By Benny Mote Ph.D., Swine Extension Specialist, UNL Department of Animal Science
Replacement gilts are selected primarily on structure and conformation. These selection decisions, however, occur while gilts are still growing. Few studies have tracked sow conformational traits over time, and even fewer have done so by directly measuring the traits in an objective manner rather than by utilizing a subjective scoring system. Therefore, we measured conformational traits beginning at 112 days of age through parity 3 weaning. This is an ongoing project, and conformational traits will be tracked through parity 4 weaning upon completion.
In order to obtain conformational trait measurements, sows were filmed from five different directions: front, left side, rear, above the front and rear foot on the left side of the body, and in front of the left rear foot. Provided culling did not occur for reproductive failure, severe structural issues, or other welfare concerns, each sow was filmed a total of 12 times. More specifically, sows were filmed at 112 and 209 days of age; early, middle, and late gestation and at weaning in parity 1; and middle and late gestation and at weaning in parities 2 and 3. Still images were captured from the videos, and a total of 33 conformational traits were directly measured on the images. Results from 10 traits measured from the side view are presented here (figure 1): body length, body depth at the shoulder and flank, height at the shoulder and flank, knee angle, hock angle, front and rear pastern angles, and rump slope angle.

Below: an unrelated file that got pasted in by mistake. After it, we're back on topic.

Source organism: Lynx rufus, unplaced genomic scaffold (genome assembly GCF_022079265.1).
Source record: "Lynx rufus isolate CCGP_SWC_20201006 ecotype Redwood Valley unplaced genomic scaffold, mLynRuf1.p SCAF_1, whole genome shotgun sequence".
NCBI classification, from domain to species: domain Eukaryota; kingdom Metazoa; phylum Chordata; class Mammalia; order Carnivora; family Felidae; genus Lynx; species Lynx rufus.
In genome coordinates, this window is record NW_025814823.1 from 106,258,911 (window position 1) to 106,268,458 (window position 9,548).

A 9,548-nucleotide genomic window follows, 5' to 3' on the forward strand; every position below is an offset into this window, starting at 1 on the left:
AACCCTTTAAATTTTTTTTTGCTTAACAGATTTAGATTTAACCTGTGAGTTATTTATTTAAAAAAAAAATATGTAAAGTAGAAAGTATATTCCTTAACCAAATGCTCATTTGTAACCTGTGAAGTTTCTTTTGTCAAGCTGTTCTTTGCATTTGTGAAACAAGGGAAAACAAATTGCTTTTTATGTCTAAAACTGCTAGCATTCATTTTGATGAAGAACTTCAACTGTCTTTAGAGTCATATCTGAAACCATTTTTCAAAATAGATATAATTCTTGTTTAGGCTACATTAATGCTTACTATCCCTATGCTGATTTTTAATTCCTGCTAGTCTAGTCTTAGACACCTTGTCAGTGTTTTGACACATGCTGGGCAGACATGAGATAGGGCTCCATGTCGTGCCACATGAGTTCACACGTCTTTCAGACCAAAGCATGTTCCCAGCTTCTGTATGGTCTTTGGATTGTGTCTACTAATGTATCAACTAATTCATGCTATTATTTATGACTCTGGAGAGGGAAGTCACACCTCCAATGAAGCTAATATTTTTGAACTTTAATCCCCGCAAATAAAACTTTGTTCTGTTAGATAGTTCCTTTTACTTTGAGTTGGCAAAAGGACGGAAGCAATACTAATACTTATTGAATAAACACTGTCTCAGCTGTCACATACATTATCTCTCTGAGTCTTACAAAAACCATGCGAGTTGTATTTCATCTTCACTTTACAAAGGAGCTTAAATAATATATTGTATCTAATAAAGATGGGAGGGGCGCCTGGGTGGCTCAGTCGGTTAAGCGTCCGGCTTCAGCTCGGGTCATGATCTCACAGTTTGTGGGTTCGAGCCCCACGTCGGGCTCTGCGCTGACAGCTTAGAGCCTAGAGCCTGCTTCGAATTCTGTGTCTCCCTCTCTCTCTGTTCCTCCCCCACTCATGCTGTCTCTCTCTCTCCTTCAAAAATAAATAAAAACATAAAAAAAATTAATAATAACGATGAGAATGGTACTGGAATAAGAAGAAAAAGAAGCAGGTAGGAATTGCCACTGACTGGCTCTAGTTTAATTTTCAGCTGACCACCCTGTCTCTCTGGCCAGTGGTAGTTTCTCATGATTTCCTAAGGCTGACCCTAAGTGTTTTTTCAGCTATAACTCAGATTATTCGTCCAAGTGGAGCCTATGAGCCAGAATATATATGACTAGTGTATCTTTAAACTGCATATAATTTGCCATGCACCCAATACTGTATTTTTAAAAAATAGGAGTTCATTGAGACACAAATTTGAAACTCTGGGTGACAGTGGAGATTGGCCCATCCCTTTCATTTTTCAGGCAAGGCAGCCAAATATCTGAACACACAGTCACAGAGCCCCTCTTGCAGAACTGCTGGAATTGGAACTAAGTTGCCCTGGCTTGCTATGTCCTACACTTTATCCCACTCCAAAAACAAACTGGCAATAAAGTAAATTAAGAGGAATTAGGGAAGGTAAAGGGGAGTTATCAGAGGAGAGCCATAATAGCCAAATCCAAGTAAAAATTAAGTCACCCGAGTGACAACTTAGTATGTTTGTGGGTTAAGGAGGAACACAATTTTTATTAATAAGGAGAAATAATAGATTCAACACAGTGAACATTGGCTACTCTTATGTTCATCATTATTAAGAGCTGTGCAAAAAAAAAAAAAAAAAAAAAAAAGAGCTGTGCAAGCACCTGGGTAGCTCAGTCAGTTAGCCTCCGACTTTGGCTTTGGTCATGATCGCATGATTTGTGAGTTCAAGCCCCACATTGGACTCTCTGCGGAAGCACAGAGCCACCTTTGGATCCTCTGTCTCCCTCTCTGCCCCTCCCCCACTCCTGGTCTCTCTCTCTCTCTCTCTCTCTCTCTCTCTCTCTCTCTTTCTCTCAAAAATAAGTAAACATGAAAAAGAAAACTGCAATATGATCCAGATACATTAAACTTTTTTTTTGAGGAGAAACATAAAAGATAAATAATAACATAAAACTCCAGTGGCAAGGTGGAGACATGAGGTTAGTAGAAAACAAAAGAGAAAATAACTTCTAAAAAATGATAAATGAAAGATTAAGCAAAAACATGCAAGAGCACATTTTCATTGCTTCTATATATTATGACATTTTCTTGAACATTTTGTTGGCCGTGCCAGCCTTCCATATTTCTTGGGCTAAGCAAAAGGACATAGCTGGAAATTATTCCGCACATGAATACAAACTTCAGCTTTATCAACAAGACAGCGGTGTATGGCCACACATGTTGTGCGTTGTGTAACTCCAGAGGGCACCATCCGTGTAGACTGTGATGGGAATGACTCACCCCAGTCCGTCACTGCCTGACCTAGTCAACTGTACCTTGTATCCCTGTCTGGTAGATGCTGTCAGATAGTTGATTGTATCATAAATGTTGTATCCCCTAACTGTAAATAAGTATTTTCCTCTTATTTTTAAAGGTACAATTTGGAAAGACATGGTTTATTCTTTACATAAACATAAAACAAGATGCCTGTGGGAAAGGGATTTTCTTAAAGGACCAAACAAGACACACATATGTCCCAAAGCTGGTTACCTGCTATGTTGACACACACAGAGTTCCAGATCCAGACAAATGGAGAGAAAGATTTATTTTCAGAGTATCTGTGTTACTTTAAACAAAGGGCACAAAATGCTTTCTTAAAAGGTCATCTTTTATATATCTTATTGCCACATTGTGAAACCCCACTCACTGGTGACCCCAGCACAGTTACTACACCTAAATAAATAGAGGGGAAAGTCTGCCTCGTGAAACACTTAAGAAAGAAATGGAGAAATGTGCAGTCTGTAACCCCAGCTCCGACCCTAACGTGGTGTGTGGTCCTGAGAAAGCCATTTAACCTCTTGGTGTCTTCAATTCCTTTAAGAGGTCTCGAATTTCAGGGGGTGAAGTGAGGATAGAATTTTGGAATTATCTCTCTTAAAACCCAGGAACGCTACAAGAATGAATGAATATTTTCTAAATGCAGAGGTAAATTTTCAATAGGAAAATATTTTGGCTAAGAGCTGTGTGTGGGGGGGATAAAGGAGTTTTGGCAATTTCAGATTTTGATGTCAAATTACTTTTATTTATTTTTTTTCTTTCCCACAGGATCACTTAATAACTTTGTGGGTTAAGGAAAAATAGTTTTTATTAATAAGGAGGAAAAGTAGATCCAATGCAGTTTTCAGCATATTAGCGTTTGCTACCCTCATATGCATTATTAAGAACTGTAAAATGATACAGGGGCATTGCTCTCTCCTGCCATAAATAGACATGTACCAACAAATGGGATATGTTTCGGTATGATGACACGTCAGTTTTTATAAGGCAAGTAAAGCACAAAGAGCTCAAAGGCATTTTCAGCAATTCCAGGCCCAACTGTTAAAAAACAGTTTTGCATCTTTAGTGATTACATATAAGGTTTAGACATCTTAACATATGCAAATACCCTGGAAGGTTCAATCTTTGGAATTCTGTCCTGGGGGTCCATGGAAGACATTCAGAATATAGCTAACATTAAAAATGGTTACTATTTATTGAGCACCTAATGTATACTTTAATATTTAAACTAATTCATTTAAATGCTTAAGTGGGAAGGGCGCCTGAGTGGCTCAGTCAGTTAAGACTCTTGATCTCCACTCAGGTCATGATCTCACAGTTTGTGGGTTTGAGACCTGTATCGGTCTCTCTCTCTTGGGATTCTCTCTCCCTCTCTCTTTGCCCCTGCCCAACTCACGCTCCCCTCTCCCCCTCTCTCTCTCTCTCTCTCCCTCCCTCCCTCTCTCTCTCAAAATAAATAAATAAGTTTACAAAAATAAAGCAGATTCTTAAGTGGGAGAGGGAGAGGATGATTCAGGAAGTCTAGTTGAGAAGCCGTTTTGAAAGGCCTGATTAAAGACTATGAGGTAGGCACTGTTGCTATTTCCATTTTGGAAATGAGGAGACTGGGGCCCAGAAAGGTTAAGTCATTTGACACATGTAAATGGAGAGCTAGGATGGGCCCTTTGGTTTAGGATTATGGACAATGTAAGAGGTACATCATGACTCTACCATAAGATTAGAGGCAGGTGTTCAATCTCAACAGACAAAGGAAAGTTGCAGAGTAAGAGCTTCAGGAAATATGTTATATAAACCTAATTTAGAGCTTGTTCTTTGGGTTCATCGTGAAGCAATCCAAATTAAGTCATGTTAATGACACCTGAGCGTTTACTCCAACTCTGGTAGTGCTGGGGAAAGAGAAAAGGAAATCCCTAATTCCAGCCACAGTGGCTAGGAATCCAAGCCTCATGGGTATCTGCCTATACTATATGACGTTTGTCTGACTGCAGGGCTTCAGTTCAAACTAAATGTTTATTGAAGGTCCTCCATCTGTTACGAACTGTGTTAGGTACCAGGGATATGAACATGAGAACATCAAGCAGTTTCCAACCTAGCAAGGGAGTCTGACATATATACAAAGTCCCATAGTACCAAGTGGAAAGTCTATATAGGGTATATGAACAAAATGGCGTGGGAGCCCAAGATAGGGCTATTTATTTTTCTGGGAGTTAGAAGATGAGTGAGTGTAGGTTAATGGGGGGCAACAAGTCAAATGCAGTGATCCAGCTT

Body size increased rapidly from 112 to 209 days of age, then growth continued at a slower pace after the beginning of parity 1 (figure 2). A small decrease in body size occurred at weaning each parity due to weight loss during lactation, but growth resumed during the subsequent parity. Total growth from 112 days of age to parity 3 weaning was 17 inches (25.26-42.35 inches) in body length, 7 inches (10.48-17.38 inches) in body depth at the shoulder, 5 inches (9.18-14.54 inches) in body depth at the flank, 11 inches (18.14-28.96 inches) in height at the shoulder, and 11 inches (19.43-30.50 inches) in height at the flank.
Knee angle and front and rear pastern angles decreased over time, while hock angle and rump slope did not change by an appreciable amount (figure 3). Knee angle decreased by 8.5 degrees between 112 and 209 days of age (164.12-155.63 degrees) and by another 5 degrees between 209 days of age and parity 3 weaning (155.63-150.72 degrees). The knees got more flex during late gestation and lactation each parity as the litter grew and udders filled, but straightened back up by about a degree during the first half of gestation each parity. Front pastern angle decreased by 7 degrees (60.89-53.74 degrees) and rear pastern angle decreased by 9 degrees (64.64-55.50 degrees) between 112 days of age and parity 3 weaning. The difference between the time point with the smallest angle and the time point with the largest angle was 2 degrees (146.97 degrees at parity 3 mid gestation – 149.06 degrees at 209 days of age) for hock angle and 3 degrees (114.71 degrees at parity 3 mid gestation – 118.05 degrees at 209 days of age) for rump slope.
This study reveals that some conformational traits continually change over time. Sows continue to grow through parity 3 weaning. Knee angle and front and rear pastern angles decreased by 13, 7, and 9 degrees from 112 days of age to parity 3 weaning, respectively. Production stage influences conformational traits including body size and knee angle. Producers should take note of these conformational changes over time, particularly the decrease seen in knee angle and front and rear pastern angle, during selection of replacement females to bring into the sow herd.